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Art That Won’t Stop Talking, Manifesto by Julian Rosefeldt

Art That Won’t Stop Talking, Manifesto by Julian RosefeldtJulian Rosefeldt’s installation Manifesto features different characters, each one played by the virtuosic, versatile Cate Blanchett, reciting what Rosefeldt calls “text collages,” which are woven together from different artists’ manifestos under the heading of an artistic movement—Conceptual Art/Minimalism, for instance, or Situationism. The seams between the texts are hard to detect, and the seamlessness suggests something not only about the ways in which ideas and themes reverberate and cycle throughout history, but also about the artifice of historical periodization.

 

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For Julian Rosefeldt official website:

 Julian Rosefeldt: Manifesto Interview:

Henri Cartier- Bresson The Decisive Moment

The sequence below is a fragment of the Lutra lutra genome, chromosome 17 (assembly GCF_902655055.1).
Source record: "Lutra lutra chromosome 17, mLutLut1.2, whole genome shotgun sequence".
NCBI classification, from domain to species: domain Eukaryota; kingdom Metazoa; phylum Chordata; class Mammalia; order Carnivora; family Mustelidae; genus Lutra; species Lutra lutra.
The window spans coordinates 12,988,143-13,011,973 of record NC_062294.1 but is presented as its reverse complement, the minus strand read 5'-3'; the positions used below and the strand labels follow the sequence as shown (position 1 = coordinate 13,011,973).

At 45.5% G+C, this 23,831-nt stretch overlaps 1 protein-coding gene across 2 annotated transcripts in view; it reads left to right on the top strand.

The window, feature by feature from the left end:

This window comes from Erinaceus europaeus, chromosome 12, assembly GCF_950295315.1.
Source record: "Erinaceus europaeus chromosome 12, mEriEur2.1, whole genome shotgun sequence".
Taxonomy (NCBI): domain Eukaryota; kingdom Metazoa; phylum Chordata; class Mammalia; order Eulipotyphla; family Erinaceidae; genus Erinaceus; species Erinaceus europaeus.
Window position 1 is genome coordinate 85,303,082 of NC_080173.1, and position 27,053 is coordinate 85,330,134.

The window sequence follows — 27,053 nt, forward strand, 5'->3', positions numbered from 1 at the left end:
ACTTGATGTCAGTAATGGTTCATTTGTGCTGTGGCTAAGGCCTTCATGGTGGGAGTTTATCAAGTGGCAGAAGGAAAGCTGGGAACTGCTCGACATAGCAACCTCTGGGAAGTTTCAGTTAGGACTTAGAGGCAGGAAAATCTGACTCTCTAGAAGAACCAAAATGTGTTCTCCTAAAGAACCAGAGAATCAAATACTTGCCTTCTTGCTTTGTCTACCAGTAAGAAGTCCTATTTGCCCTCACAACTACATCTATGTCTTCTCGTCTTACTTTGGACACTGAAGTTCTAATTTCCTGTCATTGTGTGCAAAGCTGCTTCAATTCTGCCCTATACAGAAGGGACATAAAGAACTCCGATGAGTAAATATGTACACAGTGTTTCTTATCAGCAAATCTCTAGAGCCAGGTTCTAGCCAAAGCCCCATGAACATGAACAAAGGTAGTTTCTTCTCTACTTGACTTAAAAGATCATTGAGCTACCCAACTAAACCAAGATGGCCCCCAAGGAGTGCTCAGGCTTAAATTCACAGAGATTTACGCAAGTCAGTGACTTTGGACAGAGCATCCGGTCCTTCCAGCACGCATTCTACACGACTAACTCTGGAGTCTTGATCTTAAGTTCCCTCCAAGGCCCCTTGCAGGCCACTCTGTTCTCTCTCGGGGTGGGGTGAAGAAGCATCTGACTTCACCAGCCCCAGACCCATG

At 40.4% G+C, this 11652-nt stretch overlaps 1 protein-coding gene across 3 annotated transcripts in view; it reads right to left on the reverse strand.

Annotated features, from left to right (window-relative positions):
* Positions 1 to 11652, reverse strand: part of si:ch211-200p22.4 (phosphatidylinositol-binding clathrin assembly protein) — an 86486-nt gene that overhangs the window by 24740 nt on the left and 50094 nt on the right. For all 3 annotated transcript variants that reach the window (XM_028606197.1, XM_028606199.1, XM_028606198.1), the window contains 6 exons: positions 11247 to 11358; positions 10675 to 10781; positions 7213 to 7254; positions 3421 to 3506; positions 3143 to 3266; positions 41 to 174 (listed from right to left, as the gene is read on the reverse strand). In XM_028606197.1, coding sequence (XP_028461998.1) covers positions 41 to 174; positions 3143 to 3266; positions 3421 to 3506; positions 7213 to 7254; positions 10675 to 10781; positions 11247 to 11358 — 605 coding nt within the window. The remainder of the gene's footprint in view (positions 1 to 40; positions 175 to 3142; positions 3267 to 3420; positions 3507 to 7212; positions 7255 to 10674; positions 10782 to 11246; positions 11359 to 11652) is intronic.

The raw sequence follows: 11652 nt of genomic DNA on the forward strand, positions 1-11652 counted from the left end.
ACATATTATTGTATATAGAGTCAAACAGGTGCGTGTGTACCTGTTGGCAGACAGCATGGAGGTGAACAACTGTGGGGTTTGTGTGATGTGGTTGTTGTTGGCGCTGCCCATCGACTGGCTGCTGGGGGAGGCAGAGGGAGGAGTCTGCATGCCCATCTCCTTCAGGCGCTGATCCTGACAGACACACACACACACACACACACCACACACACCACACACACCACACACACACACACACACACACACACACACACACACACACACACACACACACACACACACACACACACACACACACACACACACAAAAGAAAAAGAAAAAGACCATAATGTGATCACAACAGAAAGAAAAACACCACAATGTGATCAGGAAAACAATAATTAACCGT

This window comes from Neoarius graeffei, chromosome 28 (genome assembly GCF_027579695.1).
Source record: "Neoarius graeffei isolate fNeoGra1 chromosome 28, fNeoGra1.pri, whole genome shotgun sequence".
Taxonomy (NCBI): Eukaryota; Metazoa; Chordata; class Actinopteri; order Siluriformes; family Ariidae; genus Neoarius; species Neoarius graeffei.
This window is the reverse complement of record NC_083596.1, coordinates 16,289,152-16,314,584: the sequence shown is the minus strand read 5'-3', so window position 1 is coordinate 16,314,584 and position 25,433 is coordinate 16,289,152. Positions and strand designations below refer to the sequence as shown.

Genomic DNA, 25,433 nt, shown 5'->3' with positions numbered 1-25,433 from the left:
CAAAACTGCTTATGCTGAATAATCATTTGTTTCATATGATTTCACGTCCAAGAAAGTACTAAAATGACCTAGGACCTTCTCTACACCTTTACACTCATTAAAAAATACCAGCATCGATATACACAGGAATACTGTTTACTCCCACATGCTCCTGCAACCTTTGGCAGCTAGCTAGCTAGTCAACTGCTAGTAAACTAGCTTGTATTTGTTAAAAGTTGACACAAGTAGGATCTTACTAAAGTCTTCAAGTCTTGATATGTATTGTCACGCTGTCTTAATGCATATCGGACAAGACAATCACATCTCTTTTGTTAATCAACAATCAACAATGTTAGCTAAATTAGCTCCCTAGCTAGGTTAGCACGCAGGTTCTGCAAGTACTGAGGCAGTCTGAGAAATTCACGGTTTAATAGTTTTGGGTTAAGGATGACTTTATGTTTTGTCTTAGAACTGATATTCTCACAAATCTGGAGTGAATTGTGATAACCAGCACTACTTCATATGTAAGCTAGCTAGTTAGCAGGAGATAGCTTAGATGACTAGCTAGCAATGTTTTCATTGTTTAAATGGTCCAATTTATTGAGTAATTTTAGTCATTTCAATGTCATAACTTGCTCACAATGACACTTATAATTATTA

This is a great documentary where Henry Cartier-Bresson talks about his craft

 


 

Putin The Most Powerful Man in the World

Putin The Most Powerful Men in the World Putin has declared victory in his war on modern culture, which gives him the right to call himself the most powerful man in the world. That description has generally been part of the definition of a different job—the one to which Trump has in fact just been elected. One suspects that having two men who believe themselves to be the most powerful in the world can’t go well. Signs of trouble have already appeared.

Mosul Dam, A Bigger Problem Than ISIS?

Mosul Dam, A Bigger Problem Than ISIS?

 

On the morning of August 7, 2014, a team of fighters from the Islamic State, riding in pickup trucks and purloined American Humvees, swept out of the Iraqi village of Wana and headed for the Mosul Dam. Two months earlier, ISIS had captured Mosul, a city of nearly two million people, as part of a ruthless campaign to build a new caliphate in the Middle East. For an occupying force, the dam, twenty-five miles north of Mosul, was an appealing target: it regulates the flow of water to the city, and to millions of Iraqis who live along the Tigris. As the ISIS invaders approached, they could make out the dam’s four towers, standing over a wide, squat structure that looks like a brutalist mausoleum. Getting closer, they saw a retaining wall that spans the Tigris, rising three hundred and seventy feet from the riverbed and extending nearly two miles from embankment to embankment. Behind it, a reservoir eight miles long holds eleven billion cubic metres of water.